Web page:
US real estate heir Durst guilty of murder | Canberra weather

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A California jury found multi-millionaire real estate heir Robert Durst guilty of murdering his best friend Susan Berman in 2000, the first homicide conviction against a man suspected of killing three people in three states in the past 39 years. Durst, 78, will likely die in prison, as the jury also found him guilty of the special circumstances of waiting and murdering a witness, carrying a mandatory life sentence. Superior Court Judge Mark Windham has set a sentencing hearing for October 18. The jury deliberated for about seven hours over three days. Durst was not present for the verdict as he was in isolation after being exposed to COVID-19 in prison. Los Angeles prosecutors called Durst a “narcissistic psychopath” who killed Berman in an attempt to cover up the disappearance of his wife, Kathleen McCormack Durst, in New York City in 1982. Durst was on trial only for killing Berman in California, but prosecutors argued he murdered three people: his missing wife, Berman and a neighbor in Texas who discovered his identity when Durst was in hiding from the law. Although he has long been a suspect in the disappearance of his wife, a 29-year-old medical student, Durst has never been charged. Prosecutors said he killed her, then decided to kill Berman 18 years later because she told others she helped Durst cover up the crime. Defense lawyers described Durst, a frail cancer survivor, as a “sick old man” and notorious prosecutors, who cross-examined him for nine days, were unable to produce forensic evidence linking Durst in the murder of Berman, 55, who was shot in the back of his head in his Beverly Hills home. The trial took place six years after Durst’s apparent confession in the HBO documentary series The Jinx, in which Durst was caught by a burning microphone saying to himself, “What did I do? … Killed them all, of course. In a trial spanning a year and a half, in part because of the pandemic, prosecutors presented circumstantial evidence pointing to Durst, who testified to discovering Berman’s murdered body when he visited him but did not called the police. The prosecution also looked into the 2001 death and dismemberment of Morris Black, who was Durst’s neighbor in Galveston, Texas. A Galveston jury acquitted Durst of the murder, although Durst admitted he cut up Black’s body and dumped it in Galveston Bay. In Texas, and again at the Los Angeles trial, Durst said Black shot him and was accidentally shot when the men fought over the gun in Durst’s apartment. California prosecutors argued that Durst murdered Black because Black found out Durst’s identity, and Durst feared Black would hand him over. At the time, Durst was using an assumed name and posing as a mute woman because he feared he would be arrested by New York investigators who had reopened his missing wife’s case. Upon Black and Berman’s deaths, Durst said he first tried calling 911, but then decided not to, fearing that no one would believe he was not guilty. Durst testified from a wheelchair. His voice weakened by esophageal cancer, he sounded different from the confident man in The Jinx. The defense tried to cast doubt on the “killed them all” audio by claiming that it had been altered. Durst said the mic failed to record it saying “They’ll all think me” before saying “Killed them all”. Durst is the grandson of Joseph Durst and the son of Seymour Durst, who made The Durst Organization one of New York’s premier real estate companies. Durst left the company a long time ago, now run by his estranged brother, Douglas Durst, who testified at trial and said of his brother: “He would like to murder me.” Associated Australian Press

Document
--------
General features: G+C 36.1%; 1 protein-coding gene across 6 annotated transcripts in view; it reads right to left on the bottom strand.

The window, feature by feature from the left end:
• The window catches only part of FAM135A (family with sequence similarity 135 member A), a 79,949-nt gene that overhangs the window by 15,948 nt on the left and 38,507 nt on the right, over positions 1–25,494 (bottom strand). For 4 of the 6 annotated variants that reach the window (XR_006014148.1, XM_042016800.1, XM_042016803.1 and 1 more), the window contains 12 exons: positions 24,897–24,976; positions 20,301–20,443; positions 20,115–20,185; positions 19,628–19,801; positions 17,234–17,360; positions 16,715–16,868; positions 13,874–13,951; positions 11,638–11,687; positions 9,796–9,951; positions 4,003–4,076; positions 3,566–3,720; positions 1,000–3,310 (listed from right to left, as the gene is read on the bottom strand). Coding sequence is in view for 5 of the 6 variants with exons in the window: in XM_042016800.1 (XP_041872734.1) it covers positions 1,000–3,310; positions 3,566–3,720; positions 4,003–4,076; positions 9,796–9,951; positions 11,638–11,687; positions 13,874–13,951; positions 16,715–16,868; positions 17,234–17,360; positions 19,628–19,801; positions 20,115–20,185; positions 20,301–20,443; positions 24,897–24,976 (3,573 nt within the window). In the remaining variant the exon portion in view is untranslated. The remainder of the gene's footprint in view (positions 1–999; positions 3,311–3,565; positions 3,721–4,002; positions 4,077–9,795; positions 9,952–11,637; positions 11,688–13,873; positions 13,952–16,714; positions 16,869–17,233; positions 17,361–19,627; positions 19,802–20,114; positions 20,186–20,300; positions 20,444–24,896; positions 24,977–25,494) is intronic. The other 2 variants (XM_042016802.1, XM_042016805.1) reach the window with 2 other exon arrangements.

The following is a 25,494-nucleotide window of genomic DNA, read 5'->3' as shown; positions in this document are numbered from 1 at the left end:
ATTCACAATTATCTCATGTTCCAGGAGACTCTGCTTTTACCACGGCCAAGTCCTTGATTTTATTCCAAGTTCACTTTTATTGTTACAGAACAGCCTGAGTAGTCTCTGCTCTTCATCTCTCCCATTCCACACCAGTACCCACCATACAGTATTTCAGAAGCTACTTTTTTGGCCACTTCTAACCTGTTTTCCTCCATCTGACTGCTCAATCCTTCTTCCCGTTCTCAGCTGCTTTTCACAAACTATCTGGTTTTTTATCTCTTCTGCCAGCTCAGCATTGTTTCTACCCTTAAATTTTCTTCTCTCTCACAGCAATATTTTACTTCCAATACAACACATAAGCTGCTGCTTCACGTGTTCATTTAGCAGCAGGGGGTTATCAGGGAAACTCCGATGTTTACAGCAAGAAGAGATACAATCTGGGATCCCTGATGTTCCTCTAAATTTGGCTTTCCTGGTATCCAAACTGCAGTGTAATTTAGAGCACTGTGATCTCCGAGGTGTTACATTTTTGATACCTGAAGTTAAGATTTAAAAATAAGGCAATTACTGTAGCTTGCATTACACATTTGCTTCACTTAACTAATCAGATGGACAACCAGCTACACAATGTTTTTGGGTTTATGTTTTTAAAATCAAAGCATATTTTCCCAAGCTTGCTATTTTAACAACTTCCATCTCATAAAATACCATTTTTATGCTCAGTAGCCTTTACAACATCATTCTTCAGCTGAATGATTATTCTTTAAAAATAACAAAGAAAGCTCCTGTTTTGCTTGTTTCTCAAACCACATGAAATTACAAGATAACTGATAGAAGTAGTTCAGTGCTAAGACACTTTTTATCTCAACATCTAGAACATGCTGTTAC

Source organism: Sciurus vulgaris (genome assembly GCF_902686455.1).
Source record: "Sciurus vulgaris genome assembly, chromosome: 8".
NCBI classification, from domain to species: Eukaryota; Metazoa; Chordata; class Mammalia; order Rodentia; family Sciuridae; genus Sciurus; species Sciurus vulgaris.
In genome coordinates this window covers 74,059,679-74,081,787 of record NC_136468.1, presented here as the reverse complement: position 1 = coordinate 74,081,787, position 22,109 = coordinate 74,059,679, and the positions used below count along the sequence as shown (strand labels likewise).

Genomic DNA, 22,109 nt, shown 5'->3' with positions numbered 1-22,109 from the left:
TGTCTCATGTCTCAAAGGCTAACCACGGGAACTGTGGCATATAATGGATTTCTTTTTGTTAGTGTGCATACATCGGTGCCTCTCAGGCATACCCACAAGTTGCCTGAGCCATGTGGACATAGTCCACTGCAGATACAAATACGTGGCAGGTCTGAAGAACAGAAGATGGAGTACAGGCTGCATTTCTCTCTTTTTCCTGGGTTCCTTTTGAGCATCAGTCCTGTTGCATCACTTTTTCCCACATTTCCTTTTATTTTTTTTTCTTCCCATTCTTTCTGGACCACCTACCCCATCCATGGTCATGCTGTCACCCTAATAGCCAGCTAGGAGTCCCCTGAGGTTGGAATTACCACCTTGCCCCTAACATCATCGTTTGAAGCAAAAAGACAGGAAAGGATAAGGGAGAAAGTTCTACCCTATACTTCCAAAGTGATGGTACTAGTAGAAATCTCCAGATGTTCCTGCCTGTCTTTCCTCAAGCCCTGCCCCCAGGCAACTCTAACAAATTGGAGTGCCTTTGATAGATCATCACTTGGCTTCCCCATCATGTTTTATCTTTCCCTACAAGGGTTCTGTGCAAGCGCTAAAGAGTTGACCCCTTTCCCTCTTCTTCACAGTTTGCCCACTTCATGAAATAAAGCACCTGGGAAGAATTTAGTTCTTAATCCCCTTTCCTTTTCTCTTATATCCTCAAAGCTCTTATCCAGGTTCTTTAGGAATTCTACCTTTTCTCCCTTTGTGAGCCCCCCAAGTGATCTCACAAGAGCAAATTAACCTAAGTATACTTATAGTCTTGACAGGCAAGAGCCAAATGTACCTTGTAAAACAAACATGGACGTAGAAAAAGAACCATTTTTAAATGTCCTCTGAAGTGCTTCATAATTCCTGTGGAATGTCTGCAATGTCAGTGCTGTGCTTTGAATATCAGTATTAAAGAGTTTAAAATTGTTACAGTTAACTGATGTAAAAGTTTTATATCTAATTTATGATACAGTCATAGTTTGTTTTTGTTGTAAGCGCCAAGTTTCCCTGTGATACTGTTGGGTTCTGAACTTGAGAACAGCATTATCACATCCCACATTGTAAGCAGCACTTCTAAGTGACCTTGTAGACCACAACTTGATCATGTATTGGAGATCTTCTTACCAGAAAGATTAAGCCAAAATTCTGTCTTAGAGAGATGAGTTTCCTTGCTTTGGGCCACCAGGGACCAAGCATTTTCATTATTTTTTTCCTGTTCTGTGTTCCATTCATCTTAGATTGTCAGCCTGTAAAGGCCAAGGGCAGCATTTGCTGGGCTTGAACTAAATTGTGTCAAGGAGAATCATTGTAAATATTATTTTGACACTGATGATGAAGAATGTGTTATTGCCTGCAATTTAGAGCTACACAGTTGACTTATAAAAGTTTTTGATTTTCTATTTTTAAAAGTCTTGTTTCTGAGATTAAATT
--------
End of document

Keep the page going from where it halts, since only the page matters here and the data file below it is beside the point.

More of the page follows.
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Robert Valdivia

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